Krzysztof Majer is an Assistant Professor at the University of Łódź. His academic interests include contemporary Canadian fiction, North American Jewish literature and culture, and musico-literary intermediality. His doctoral dissertation, The Picaro Messiah and the Unworthy Scribe, was devoted to Mordecai Richler; he contributed to the Richler issue of Canadian Literature (2010). He has also written on Rawi Hage, Mark Anthony Jarman, Thomas Bernhard, and François Girard. With Grzegorz Kość, he co-edited Tools of Their Tools: Communications Technologies and American Cultural Practice (2009). Dr. Majer has organized several conferences, e.g., Kanade, di Goldene Medine? Perspectives on Canadian-Jewish Literature and Culture”(Łódź 2014), with Dr. Justyna Fruzińska and Prof. Norman Ravvin (Concordia University). He is also a translator of literature and criticism, e.g., Allen Ginsberg’s letters (2014) and the Kerouac / Ginsberg correspondence (2012). In 2015, he was awarded residency at the Banff International Literary Translation Centre with a project on post-millennial Canadian prose for the journal Literatura na Świecie.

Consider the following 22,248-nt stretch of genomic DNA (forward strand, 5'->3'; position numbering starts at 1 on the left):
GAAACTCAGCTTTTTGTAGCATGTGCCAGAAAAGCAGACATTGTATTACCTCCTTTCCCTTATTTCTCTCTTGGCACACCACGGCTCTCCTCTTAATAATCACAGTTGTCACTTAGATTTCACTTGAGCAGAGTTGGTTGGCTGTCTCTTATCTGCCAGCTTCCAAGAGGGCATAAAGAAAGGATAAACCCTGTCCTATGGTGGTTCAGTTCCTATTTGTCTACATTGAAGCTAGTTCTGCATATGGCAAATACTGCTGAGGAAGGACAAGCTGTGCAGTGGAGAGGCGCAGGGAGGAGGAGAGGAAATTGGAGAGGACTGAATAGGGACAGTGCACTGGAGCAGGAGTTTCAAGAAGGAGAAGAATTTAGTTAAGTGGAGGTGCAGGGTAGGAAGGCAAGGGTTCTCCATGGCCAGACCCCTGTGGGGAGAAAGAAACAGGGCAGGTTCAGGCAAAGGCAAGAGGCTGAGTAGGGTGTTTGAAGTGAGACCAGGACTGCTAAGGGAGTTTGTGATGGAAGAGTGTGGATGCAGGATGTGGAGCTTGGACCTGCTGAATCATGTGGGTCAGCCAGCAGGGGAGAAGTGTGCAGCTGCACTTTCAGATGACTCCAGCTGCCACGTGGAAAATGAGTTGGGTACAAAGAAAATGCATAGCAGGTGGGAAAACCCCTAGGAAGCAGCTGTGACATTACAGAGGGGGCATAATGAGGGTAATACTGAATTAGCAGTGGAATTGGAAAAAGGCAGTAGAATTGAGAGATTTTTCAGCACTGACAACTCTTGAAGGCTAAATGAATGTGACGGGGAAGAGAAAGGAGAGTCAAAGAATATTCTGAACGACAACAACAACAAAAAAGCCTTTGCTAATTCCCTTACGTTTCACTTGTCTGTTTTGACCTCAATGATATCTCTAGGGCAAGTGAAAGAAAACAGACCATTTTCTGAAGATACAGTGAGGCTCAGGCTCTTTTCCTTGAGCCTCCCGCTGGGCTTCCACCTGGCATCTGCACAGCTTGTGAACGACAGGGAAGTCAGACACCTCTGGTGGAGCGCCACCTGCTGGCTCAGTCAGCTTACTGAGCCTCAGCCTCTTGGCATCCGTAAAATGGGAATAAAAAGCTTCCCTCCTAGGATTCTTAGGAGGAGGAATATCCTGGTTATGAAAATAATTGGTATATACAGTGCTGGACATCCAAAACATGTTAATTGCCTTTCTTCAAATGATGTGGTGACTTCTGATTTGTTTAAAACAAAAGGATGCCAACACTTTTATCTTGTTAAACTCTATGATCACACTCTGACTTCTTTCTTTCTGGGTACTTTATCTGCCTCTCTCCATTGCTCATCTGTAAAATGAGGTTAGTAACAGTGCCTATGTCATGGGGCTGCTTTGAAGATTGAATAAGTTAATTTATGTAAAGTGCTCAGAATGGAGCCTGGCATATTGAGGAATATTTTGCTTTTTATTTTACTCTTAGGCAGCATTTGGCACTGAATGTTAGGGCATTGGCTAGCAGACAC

Justyna Fruzińska, University of Łódź

Justyna Fruzińska holds an MA in American Literature and a Ph.D. in Cultural Studies from the University of Łódź, Poland, where she teaches American literature, culture, and history. She is the author of Emerson Goes to the Movies: Individualism in Walt Disney Company’s Post-1989 Animated Films (Cambridge Scholars, 2014). She has published on American popular culture, Transcendentalism, and Polish poetry. She is also a published poet and translator working in Polish, English, and Hebrew.

Agnieszka Salska, University of Łódź

Agnieszka Salska is the author of Walt Whitman and Emily Dickinson: Poetry of the Central Consciousness (U of Pennsylvania P, 1985). She wrote the chapter on Dickinson’s letters for The Emily Dickinson Handbook (U of Massachusetts P, 1998), published numerous articles, mostly on American poetry, and is one of the authors as well as the editorin- chief of a two-volume history of twentieth-century American literature for Polish readers (Kraków: Universitas 2003). Professor Salska retired from the Department of American Literature and Culture at the Institute of English Studies, University of Łódź where she taught courses in American literature and served as Chair. She also served as President of Polish Association for American Studies from 1990 to 1996.